What are you currently researching?
I am studying the varied forms and trajectories of collective violence in contemporary Latin America. In particular, I’m examining the causal mechanisms that shaped rioting events during recent popular uprisings (2019-2020), seeking to explain why they differed across countries. I’m doing this using a comparative historical analysis, combining extensive historical research, quantitative data, and ethnographic fieldwork.
Why did you choose this area of study?
The comparative politics field offered me a unique chance to combine my academic expertise and professional background. Before my PhD, I did a master’s in conflict studies that gave me rich analytical tools to understand the dynamics of violent conflicts, particularly in the Global South.
I also worked as a conflict policy advisor at the Ministry of Interior in Chile, where I closely grasped how security and public order institutions work on the ground. By using these two strands of personal experience, I was convinced that my research could originally contribute to existing scholarship on comparative conflict analysis.
How will your research improve or have a wider impact on society?
I expect to demonstrate that patterns of rioting can be best explained through the lens of early government response to popular mobilisations. While previous research has emphasised the inflammatory role of police repression, socioeconomic preconditions, or protesters’ ideology, I put forward that authorities’ dismissive performances should also be considered.
My research thus offers not only an alternative vantage point to conventional framings but also useful evidence for decision-makers to prevent protests turning into riots. The latter is crucial since the failure of addressing dissent peacefully has been proved to contribute to institutional erosion in developing democracies.
What have been the highlights of your research so far?
Against deterministic approaches on the causes of rioting, I’ve found that violent disorder in Latin America was not the irreversible outcome of enduring socioeconomic inequalities.
By comparing the most-similar cases of Chile and Argentina, I’ve demonstrated that differences in government responses help explain why protests in one country transformed into riots while they did not in the other. Where state authorities persistently confronted dissent, as in Chile, national scale rioting erupted. Conversely, where governments opted for a conciliatory reaction, as in Argentina, they de-escalated popular outrage and prevented outbreaks of violence.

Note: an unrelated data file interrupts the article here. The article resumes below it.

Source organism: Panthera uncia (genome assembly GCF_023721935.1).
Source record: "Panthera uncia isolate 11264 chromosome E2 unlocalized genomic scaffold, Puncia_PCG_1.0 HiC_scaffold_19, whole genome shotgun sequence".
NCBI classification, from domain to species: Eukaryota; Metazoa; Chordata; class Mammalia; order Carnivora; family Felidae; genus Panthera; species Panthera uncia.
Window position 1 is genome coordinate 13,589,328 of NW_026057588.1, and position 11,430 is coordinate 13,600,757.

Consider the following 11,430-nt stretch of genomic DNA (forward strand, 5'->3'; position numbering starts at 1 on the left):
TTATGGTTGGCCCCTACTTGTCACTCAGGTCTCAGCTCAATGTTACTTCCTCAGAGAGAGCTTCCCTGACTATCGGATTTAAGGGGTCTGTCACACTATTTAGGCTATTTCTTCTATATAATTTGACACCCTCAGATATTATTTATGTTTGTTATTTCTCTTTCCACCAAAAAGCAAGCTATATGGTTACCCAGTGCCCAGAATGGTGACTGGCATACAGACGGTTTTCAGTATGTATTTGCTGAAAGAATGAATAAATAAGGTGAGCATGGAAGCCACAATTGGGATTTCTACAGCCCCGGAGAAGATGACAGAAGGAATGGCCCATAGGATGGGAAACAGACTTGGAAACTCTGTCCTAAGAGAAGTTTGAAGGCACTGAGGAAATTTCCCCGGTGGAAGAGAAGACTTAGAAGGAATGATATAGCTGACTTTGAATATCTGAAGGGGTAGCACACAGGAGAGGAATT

These findings shed light on the critical role that government responses in general, and the vilification of dissent in particular, play in the making of civil disorder.
What has been your biggest challenge so far?
Doing a PhD is a challenging journey by itself, yet the COVID-19 pandemic posed additional obstacles. In my case, staying concentrated on my research was particularly difficult during the worst days of the pandemic in the UK and my own country.
However, the biggest challenge came with the drastic cancellation of daily life on campus. I do believe that rich academic discussions are shaped in the classroom but also with random interactions with colleagues and professors in halls, cafeterias, or pubs. Strict social distance rules precisely impeded that. Fortunately, academic life on the campus is slowly flourishing again.
What advice would you give to prospective students on the most effective way to approach research and keep stress levels down?
My personal experience has shown me the important role of collegiality, self-discipline and time boundaries. In the first case, sharing your early writing drafts with colleagues allows for receiving valuable feedback, helping to improve your analytical skills as well as think critically about your own research.
Self-discipline is relevant since the PhD journey puts the responsibilities of deadlines on your shoulders. Finally, setting time boundaries between your work and personal life gives a necessary break to perform properly under stressful circumstances. The combination of these three factors can surely allow you to better manage this challenging process.
In a few words, what is the best thing about studying at LSE?
LSE has offered me a unique environment for creativity and critical thinking. Studying at LSE embeds you in an intellectual culture that permanently encourages you to be original and push the boundaries within your field of study. Daily connections with world-class professors, peers and students with diverse backgrounds contribute to this, as does the inspiring backdrop provided by the multicultural city of London.